That is a simpler theory! It makes it much easier to put someone in prison, if that is what you want to do, and the Justice Department does. It makes more sense than a lot of the competing theories: Why put Valeant employees at Philidor under fake names unless it's because you don't want their bosses at Valeant to know about it?
It feels incomplete, though. The FBI has arrested "Brian Wilson," but "Peter Parker" and "Jack Reacher" and various other spies and superheroes are still at large. What were they doing at both Valeant and Philidor? It's one thing for Valeant management not to know that one of its executives was living a double life at one of its suppliers. But how could it miss a whole squad of Valeant employees doing that? And in fact Valeant executives began to catch on to the issue in November 2013 -- after Tanner led them on a tour of Philidor -- and started asking questions. But Tanner stuck around. A year later, Valeant paid hundreds of millions of dollars for Philidor. A year after that, journalists and short sellers started asking questions about the Philidor relationship -- and rather than slap their foreheads and shout "we've been had!," Valeant executives explained that the relationship was perfectly normal and ethical. And a year after that, Valeant turns out to be the victim of a fraud. It does seem like there might have been something in the culture at Valeant -- growth-hungry, sales-focused, acquisition-driven -- that allowed this sort of thing to flourish. Valeant may have been the victim here, but that doesn't necessarily mean it was completely innocent.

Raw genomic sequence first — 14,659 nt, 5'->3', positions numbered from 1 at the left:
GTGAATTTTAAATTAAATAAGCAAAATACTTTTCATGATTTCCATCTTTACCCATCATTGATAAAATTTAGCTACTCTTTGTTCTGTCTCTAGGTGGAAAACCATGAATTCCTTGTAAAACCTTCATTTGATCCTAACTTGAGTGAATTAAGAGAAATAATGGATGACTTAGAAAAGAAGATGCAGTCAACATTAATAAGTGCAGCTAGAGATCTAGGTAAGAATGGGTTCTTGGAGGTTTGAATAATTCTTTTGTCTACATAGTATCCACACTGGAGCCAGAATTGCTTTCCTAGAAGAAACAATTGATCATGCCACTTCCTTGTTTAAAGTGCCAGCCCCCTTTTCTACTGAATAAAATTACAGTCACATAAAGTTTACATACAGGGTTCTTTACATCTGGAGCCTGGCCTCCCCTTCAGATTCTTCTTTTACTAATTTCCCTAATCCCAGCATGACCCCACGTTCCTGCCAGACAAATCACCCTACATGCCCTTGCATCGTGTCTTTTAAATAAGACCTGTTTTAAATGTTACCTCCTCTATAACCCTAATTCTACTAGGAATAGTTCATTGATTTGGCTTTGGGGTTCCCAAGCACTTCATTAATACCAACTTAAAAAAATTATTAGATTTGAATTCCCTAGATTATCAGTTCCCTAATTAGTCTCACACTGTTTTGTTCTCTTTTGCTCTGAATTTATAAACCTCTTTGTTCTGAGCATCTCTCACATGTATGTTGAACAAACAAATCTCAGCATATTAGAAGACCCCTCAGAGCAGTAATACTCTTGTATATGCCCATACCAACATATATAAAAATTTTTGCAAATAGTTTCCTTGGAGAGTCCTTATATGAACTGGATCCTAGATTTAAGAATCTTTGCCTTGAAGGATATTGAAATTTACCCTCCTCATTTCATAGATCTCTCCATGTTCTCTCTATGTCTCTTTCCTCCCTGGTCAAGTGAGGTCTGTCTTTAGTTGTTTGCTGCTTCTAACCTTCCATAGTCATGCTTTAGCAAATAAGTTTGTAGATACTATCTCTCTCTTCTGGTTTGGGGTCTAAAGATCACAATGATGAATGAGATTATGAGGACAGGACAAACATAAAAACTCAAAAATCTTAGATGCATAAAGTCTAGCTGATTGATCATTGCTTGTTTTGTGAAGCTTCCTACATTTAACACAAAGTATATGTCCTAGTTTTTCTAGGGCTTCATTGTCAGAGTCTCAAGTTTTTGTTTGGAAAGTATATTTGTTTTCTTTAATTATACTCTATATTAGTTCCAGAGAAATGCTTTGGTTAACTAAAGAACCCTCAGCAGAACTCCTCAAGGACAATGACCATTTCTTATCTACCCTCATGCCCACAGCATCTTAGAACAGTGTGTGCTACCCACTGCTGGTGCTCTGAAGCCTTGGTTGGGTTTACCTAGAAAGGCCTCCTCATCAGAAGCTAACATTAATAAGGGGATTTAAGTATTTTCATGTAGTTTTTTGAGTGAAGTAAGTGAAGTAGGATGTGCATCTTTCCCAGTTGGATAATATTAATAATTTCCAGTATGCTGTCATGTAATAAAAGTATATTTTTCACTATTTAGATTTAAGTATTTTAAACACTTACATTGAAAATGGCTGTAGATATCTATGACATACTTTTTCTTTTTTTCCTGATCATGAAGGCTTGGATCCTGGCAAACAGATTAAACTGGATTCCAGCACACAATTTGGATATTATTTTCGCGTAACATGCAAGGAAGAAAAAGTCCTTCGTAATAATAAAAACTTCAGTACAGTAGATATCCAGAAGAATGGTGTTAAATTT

This column does not necessarily reflect the opinion of the editorial board or Bloomberg LP and its owners.
By the way, if you had a bet that the Valeant scandal would bring criminal charges before the Theranos one, congratulations, you can collect your winnings!
Valeant Pharmaceuticals International, Inc. (NYSE: VRX and TSX: VRX) ("Valeant") today learned that a criminal complaint was filed in relation to Philidor. Gary Tanner and Andrew Davenport were charged in the matter. The company, former CEO, former CFO, and current executives have not been charged at this time. Gary Tanner ceased to be a Valeant employee on September 13, 2015, and Andrew Davenport has never been an employee of the Company. The counts issued today include allegations that the charged parties engaged in actions to defraud Valeant as a company. Valeant continues to cooperate with all relevant authorities in this matter.
Tanner had previously done this job at Medicis Pharmaceutical Corp., which Valeant acquired in 2012. Here's how the complaint describes it:
While working at Medicis, GARRY TANNER, the defendant, was in charge of what was known as Medicis's "alternative fulfillment" ("AF") program. Medicis's AF program was developed for pharmaceuticals that experienced low rates of insurance coverage because of their cost or the availability of generic substitutes. The AF program attempted to cause patients to take their prescriptions for such Medicis drugs to certain specialty pharmacies that would assist patients and doctors in obtaining insurance coverage for those drugs or would provide other incentives for patients to purchase Medicis-branded drugs instead of generic substitutes.
For instance, with "patient access" programs that give patients coupons for reduced or waived co-pays. The patient ends up paying less for the branded drug than for the generic. The insurer pays much, much more.
Presumably payor risk is why Philidor ended up doing the downstream squiggles, acquiring control over Isolani LLC and R&O Pharmacy LLC, and developing other relationships. As Bloomberg News reported last year:
Philidor Rx Services LLC, which fills prescriptions for Valeant Pharmaceuticals International Inc., instructed employees to submit claims under different pharmacy identification numbers if an insurer rejected Philidor’s claim -- to essentially shop around for one that would be accepted.